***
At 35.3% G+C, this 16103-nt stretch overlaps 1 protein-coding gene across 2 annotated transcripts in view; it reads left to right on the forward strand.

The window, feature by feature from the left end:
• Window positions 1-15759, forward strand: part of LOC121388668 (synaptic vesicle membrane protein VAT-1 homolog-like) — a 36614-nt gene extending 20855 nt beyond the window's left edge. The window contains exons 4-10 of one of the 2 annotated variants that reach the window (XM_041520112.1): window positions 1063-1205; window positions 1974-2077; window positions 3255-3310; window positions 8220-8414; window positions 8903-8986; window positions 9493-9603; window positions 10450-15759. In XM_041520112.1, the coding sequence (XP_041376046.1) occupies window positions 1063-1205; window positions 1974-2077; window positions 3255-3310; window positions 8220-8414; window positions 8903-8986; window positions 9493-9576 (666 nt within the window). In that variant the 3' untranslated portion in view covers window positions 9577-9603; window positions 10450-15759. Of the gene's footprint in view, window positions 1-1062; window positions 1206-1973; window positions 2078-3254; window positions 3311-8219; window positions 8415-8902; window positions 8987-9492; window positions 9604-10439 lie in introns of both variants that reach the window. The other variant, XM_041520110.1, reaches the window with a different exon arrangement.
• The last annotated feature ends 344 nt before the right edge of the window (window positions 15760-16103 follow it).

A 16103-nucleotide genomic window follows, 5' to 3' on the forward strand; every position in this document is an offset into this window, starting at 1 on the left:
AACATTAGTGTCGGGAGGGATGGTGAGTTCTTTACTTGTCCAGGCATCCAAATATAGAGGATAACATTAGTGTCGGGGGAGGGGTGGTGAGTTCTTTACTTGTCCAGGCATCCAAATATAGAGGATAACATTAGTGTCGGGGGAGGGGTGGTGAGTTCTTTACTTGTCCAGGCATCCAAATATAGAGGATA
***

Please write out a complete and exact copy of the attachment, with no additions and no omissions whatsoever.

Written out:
At 35.3% G+C, this 16103-nt stretch overlaps 1 protein-coding gene across 2 annotated transcripts in view; it reads left to right on the forward strand.

The window, feature by feature from the left end:
• Window positions 1-15759, forward strand: part of LOC121388668 (synaptic vesicle membrane protein VAT-1 homolog-like) — a 36614-nt gene extending 20855 nt beyond the window's left edge. The window contains exons 4-10 of one of the 2 annotated variants that reach the window (XM_041520112.1): window positions 1063-1205; window positions 1974-2077; window positions 3255-3310; window positions 8220-8414; window positions 8903-8986; window positions 9493-9603; window positions 10450-15759. In XM_041520112.1, the coding sequence (XP_041376046.1) occupies window positions 1063-1205; window positions 1974-2077; window positions 3255-3310; window positions 8220-8414; window positions 8903-8986; window positions 9493-9576 (666 nt within the window). In that variant the 3' untranslated portion in view covers window positions 9577-9603; window positions 10450-15759. Of the gene's footprint in view, window positions 1-1062; window positions 1206-1973; window positions 2078-3254; window positions 3311-8219; window positions 8415-8902; window positions 8987-9492; window positions 9604-10439 lie in introns of both variants that reach the window. The other variant, XM_041520110.1, reaches the window with a different exon arrangement.
• The last annotated feature ends 344 nt before the right edge of the window (window positions 15760-16103 follow it).

A 16103-nucleotide genomic window follows, 5' to 3' on the forward strand; every position in this document is an offset into this window, starting at 1 on the left:
AACATTAGTGTCGGGAGGGATGGTGAGTTCTTTACTTGTCCAGGCATCCAAATATAGAGGATAACATTAGTGTCGGGGGAGGGGTGGTGAGTTCTTTACTTGTCCAGGCATCCAAATATAGAGGATAACATTAGTGTCGGGGGAGGGGTGGTGAGTTCTTTACTTGTCCAGGCATCCAAATATAGAGGATA